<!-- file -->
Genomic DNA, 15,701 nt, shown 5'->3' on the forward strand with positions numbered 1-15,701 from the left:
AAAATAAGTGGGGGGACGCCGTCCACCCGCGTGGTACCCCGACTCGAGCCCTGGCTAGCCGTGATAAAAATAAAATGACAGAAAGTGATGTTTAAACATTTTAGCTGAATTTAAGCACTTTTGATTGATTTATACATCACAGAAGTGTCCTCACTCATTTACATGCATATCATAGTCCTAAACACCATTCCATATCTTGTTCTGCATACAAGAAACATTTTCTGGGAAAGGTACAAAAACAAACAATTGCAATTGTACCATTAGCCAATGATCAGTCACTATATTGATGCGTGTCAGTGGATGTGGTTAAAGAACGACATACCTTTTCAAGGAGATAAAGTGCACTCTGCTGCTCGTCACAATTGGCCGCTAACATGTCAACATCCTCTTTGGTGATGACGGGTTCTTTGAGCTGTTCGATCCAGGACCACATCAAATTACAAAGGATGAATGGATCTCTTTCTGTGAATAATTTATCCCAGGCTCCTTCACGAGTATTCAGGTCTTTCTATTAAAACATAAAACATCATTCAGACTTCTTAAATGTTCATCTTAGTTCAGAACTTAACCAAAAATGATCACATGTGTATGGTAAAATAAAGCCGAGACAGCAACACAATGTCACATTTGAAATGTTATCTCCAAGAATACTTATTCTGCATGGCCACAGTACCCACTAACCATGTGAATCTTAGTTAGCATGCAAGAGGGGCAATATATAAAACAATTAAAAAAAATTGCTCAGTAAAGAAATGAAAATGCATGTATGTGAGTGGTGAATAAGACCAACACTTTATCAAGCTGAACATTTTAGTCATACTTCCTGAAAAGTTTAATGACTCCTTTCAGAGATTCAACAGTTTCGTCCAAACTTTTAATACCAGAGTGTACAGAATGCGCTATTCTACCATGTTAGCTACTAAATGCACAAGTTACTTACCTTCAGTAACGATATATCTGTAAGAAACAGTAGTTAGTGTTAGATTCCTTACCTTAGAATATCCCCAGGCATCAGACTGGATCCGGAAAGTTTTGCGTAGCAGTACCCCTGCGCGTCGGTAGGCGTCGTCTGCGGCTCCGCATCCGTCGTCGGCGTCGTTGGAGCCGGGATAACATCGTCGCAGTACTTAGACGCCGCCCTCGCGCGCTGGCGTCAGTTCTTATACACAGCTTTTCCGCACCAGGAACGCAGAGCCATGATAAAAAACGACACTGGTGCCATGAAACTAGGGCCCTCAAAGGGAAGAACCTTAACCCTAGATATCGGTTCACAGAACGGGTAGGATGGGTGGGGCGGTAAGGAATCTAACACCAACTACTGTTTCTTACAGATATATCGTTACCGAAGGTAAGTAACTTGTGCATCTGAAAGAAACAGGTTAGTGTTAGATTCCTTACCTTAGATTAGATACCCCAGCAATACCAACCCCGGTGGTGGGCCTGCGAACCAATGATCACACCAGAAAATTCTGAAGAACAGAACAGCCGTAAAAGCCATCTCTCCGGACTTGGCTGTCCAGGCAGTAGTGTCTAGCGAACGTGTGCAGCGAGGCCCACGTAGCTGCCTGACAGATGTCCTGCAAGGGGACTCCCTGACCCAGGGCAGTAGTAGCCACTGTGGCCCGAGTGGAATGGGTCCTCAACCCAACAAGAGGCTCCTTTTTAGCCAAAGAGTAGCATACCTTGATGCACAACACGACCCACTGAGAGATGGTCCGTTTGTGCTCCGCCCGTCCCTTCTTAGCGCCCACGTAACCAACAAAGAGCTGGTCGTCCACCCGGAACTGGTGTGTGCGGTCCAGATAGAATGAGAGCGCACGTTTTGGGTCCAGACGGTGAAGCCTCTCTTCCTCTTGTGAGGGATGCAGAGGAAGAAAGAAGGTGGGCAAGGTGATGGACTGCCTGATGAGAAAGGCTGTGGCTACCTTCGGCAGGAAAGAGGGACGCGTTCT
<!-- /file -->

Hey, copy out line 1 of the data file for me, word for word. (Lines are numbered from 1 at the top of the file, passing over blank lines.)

Genomic DNA, 15,701 nt, shown 5'->3' on the forward strand with positions numbered 1-15,701 from the left: